Beagle-gate part 2: Revenge of the beagles

PUBLISHED: 09:24 14 June 2016 | UPDATED: 09:24 14 June 2016

Excuse me, that's the editor's new handbag you're stealing from!

Excuse me, that's the editor's new handbag you're stealing from!


When our editor went to meet smart and sassy Cassie she had a surprise in her handbag – but the secret was soon out

If you haven’t already, read part one of the beagle-gate saga here!

This starts with something of a friend-of-a-friend story following Beagle-gate – where I upset a worldwide doggy community by ‘bigging up’ Labradors in our issue celebrating Great British Treasures, while merrily using my keyboard to denigrate Beagles.

The uproar spread across Facebook and Twitter with comments that I should be sacked, touching stories of ‘a beagle saved my life’ and even requests that I travel to Spain and Scotland to beg forgiveness from some superb Beagles.

Yes, I wrote that Beagles were daft and difficult to train (I’d met three such characters) and assumed, as journalists sometimes do, that most people shared my opinion. I did admit in the article that Labradors could behave disgustingly as well, but piled on their redeeming features (in my eyes at least).

As the furore grew, I confessed to a good friend and fellow writer that I might need to go mob-handed with a couple of grizzled and hard-bitten Labs to any meet-up with the outraged Beagle fans. Being wiser than me, she said: “You idiot, I know some wonderful Beagles,” and acted as matchmaker for the Great Beagle Showdown.

And so it was that I arrived at the lovely Sandhurst home shared by Louise and Roger Edelman and their eight years old Beagle Cassie for my ‘mea culpa’, with photographer Maureen McLean in tow rather than Labs showing their teeth… which was a wise decision for once, as you will see.

To save the Beagle fans from any further torture, I will say now that this clever, well-behaved and entertaining dog won me over. Cassie quickly worked out that my handbag was where the doggy treats could be found, and had us in hysterics when, spotting that we were distracted over coffee, she sneaked up to carefully steal one or two.

Not that I should be surprised, because in her younger years Cassie took part in agility trials (like my own Lab), something that needs a confident, brainy dog capable of following a string of instructions. She disappeared into the garden for a while with Maureen – not a dog owner, and a complete stranger – obeying all her requests to ‘stay’ and so on during the photo shoot.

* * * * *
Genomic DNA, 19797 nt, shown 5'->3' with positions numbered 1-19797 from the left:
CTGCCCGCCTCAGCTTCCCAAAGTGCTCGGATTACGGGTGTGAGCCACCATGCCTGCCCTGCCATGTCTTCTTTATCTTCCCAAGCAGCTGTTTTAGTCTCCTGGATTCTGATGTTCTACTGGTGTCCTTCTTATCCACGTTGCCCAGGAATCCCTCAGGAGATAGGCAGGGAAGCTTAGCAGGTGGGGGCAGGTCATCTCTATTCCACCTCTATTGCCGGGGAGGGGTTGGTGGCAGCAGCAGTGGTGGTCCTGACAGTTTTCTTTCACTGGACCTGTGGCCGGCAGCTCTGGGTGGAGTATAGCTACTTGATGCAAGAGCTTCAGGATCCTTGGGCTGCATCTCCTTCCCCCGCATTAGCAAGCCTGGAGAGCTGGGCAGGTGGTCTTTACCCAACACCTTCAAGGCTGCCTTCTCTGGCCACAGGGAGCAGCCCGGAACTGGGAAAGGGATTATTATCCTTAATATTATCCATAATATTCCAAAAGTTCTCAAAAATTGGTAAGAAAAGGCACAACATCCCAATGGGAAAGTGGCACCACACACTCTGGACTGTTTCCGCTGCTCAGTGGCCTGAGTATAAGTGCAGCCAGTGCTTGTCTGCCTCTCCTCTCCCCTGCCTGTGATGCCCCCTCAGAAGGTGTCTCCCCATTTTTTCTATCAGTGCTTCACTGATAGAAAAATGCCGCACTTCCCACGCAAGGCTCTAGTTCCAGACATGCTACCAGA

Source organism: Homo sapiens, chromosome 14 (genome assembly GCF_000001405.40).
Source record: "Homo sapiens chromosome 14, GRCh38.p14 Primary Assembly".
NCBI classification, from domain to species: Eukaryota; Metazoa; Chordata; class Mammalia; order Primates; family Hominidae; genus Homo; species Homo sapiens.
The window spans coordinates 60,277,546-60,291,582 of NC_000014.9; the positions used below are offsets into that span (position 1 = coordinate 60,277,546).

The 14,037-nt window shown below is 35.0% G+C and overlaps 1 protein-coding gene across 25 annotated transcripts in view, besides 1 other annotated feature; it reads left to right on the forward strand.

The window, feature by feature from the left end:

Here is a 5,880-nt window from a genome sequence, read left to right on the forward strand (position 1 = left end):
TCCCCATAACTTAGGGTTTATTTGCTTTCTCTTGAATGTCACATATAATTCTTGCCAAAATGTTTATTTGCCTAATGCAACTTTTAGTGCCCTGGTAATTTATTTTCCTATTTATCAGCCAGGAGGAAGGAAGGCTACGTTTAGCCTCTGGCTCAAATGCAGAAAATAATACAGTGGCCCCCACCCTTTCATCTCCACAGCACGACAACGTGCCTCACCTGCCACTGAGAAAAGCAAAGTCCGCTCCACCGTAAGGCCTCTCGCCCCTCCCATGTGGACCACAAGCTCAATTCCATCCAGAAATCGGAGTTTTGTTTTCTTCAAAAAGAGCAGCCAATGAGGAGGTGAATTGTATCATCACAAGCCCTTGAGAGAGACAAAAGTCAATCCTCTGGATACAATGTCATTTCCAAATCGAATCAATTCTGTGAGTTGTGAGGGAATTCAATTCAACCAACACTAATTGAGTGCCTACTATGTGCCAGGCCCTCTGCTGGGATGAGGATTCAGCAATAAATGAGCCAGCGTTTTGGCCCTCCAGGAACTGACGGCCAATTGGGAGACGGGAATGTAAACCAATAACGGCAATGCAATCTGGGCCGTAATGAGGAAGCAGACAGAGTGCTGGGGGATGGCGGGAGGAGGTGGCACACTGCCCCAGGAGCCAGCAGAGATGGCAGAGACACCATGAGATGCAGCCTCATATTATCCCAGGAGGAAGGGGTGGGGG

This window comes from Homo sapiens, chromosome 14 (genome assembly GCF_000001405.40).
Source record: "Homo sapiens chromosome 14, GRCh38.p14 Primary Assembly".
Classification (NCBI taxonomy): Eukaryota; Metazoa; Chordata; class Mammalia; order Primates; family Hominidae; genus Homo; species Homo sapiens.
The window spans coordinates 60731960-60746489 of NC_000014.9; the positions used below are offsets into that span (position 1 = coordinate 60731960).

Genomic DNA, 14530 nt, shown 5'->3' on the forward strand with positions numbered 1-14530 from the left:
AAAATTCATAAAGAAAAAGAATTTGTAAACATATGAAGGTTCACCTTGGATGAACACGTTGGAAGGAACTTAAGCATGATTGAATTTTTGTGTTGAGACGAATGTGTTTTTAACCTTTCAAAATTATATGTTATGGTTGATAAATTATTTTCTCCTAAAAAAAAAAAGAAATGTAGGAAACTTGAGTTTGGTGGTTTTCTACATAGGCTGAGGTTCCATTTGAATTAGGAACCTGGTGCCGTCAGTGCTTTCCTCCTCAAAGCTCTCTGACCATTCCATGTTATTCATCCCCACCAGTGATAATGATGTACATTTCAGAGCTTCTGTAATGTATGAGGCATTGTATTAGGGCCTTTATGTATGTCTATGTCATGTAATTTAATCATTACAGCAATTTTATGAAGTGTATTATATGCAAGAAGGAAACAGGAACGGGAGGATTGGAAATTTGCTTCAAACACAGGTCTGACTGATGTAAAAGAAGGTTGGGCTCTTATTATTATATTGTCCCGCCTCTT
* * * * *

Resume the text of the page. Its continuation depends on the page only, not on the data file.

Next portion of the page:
Meanwhile, I suffered the ultimate cringe moment, hearing from Louise about how Cassie ended up with a scar on her side – she was set upon by a black Labrador (it would be, wouldn’t it?) while on the lead close to the family’s holiday cottage in Dorset. She needed two major operations after the attack.

Louise was very open about sharing your life with a Beagle – although the ‘ticks’ definitely outweigh the ‘crosses’. She says that alongside the entertaining character they can have a tendency to be stubborn, and that some, like Cassie, can’t be allowed off the lead anywhere deer are found.

It all starts with training from an early age and, most importantly, matching the breed choice to your lifestyle and family. When Beagles ‘go wrong’ it’s usually a failure of the owners to put in the necessary effort from puppy stage. “It can be hard work,” admits Louise. “But you will get so much more back than what you put in during the first six months. These are bright, independent dogs, and simply not as needy as some.”

Cassie is Louise’s second Beagle – she had a darling retriever for 13 years between them. “After we lost the retriever I said it would be a long time before I had another dog, but I lasted three months before we got Cassie when she was just eight weeks old.”

We discussed how larger dogs, like retrievers and Labs, often succumb to arthritis and joint problems, while short-limbed sturdy Beagles seem just the right size, with a leg at each corner. But they are not very small dogs (I was going to say ‘yappy’ but don’t need another scandal), instead a ‘meet in the middle’ size.

Cassie is a great traveller on long car journeys and a perfect example of why good-natured Beagles make ideal family pets. They are natural entertainers, willing to join in games with toddlers to teens before finding a spot to snooze regardless of any mayhem around them. Cassie appreciates her home comforts.

With her short coat and those gorgeous soft ears, she is a clean dog, not given to mad rolling in mud or jumping into slimy and stinking pondwater (one of her Lab friends is known as ‘The Hippo’ for this reason).

Just right now I’m happy with my ‘half a dog’, Flick, next door’s ancient cross which looks like a black Lab met a Jack Russell by a forest rabbit hole and found something more interesting to do. But it wouldn’t surprise me at all to arrive at Maureen’s home one day to find a big-eyed Beagle puppy trying to snuggle up to Henry, her grand old gent of a cat. 

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